Ex-Miss Navajo Nation heading for U.S. prison
Illegal drugs derailed Radmilla Cody's career.
By Mark Shaffer and Dennis Wagner
The Arizona Republic
Dec. 13, 2002
Radmilla Cody was on her way to stardom this year after winning honors as top female artist from the Native American Music Association. Since becoming Miss Navajo Nation five years ago, she had made two albums, performed at Bank One Ballpark and across the country, and spoken out against substance abuse.
But the 27-year-old singer was on a very different path as a member of a national drug syndicate.
Now, instead of serving as a role model for her people, Cody is about to enter federal prison, where she will serve 21 months.
Authorities say she was a willing participant, a woman who enjoyed the benefits of drug money, including cars, clothes and forays to Las Vegas casinos. But Cody blames her "sick, crazy life" on an abusive boyfriend, a leader of a Phoenix-based drug ring.
In a recent interview with the Navajo Times, she said, "It's in every single domestic violence relationship. . . . (He) beats you, gives you gifts, breaks you down, makes you dependent, reels you in so you believe your life focuses around them. It's a combination of fear, love, hate."
Darrell Dwight Bellamy also helped.
The daughter of a Black man and a Navajo woman, Cody was born into abject poverty and alcoholism and raised by her grandmother on the reservation near Flagstaff. As a child, Cody herded sheep and survived taunts about being half-Black. She mastered the tribal language, sang her way through life in the windswept Navajo outback and used her cultural skills to win the Miss Navajo Nation title.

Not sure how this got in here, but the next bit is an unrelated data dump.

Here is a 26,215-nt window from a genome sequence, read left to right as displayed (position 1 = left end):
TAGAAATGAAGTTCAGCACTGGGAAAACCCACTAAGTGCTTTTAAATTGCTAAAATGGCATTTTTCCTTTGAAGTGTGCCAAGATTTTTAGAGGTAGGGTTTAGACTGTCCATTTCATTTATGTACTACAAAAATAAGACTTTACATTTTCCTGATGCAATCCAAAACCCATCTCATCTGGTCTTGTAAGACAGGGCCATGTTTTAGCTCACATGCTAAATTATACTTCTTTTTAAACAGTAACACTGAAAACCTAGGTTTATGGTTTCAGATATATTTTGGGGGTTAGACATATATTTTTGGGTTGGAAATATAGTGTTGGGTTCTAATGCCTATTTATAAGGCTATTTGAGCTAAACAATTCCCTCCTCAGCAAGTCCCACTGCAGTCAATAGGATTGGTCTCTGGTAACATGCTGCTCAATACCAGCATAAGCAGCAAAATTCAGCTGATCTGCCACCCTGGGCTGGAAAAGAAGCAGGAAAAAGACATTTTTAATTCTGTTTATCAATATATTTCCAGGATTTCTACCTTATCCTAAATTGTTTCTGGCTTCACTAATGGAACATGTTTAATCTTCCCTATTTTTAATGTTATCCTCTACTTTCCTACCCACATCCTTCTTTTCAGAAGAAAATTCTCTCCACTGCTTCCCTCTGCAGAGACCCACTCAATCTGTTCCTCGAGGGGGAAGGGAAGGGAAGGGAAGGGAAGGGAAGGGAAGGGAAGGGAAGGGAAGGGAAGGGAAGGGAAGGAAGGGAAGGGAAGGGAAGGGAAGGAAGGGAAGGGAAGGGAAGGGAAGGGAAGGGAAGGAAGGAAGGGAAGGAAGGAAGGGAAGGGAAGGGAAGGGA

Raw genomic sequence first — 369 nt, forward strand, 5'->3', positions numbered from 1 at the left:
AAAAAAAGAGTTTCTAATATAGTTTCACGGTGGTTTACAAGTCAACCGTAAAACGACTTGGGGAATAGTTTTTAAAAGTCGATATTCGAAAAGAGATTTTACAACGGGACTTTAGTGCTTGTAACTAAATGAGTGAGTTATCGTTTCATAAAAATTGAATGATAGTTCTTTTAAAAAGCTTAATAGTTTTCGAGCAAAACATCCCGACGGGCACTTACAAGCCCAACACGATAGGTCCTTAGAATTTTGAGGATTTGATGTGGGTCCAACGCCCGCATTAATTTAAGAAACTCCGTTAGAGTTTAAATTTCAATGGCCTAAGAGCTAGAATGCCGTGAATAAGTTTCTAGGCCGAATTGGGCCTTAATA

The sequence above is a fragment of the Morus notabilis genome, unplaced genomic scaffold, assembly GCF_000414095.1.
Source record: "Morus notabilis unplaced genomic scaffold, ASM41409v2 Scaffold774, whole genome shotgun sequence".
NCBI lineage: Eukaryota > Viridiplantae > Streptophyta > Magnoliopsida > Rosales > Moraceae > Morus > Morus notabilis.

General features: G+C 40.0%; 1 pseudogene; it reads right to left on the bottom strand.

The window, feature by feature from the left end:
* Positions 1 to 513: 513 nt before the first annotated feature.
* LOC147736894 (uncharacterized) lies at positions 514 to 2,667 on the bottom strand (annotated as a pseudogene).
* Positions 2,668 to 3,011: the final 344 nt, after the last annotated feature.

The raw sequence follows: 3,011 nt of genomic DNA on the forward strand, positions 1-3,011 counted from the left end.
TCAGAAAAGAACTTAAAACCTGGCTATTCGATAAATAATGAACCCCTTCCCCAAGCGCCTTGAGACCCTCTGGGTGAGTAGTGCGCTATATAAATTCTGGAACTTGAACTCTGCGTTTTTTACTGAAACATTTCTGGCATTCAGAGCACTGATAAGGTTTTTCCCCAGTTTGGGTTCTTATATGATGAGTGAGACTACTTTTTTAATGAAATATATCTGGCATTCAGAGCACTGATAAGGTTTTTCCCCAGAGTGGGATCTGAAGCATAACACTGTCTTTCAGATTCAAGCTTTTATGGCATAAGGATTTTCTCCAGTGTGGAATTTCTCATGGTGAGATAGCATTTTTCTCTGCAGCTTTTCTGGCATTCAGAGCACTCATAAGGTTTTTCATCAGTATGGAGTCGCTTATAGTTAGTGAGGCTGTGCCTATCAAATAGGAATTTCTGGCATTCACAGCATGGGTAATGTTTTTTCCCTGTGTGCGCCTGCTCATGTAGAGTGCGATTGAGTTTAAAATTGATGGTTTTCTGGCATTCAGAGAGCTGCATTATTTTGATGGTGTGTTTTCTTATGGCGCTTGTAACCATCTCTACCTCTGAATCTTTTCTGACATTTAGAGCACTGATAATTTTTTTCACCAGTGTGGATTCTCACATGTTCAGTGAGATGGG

She parlayed that into a successful musical career singing traditional songs, for which she created her own company, Cody Productions.
But Cody had one major problem: a boyfriend named Darrell Dwight Bellamy.
Boyfriend a kingpin
Assistant U.S. Attorney Douglas Horn in Tulsa said Bellamy was reared in the Valley, became involved in gangs, got shot, moved to Tulsa and became a crack cocaine "kingpin." He was arrested in the late 1980s, served prison time, then came home to Arizona after his release in the early 1990s.
Cody did not respond to interview requests from The Arizona Republic to her attorney, manager and record company. However, she told the Navajo Times that she met Bellamy while attending Mesa Community College six years ago. She said it was a good relationship at first, but over time he became jealous, controlling, violent.
He also launched a much larger drug syndicate, according to prosecutors, importing kilos of cocaine and tons of marijuana from Mexico.
The drugs were shipped to Tulsa; Wichita, Kan.; Cleveland; Chicago and other cities. And Cody helped. She wrapped marijuana in plastic smeared with mustard and pepper to conceal the hemp smell. She slipped through airport security stations wearing cocaine body bags. She continued seeing Bellamy while he was one of the nation's most wanted fugitives, Horn said.
Earlier this year, Cody was convicted of misprision of a felony, meaning she failed to report criminal activities. As part of a plea agreement, two drug charges were dismissed.
In all, 18 people were indicted last year by a federal grand jury in Oklahoma and convicted in U.S. District Court. Authorities also confiscated a condo in Fountain Hills, a house in Phoenix, a 24-foot cabin cruiser and jet skis.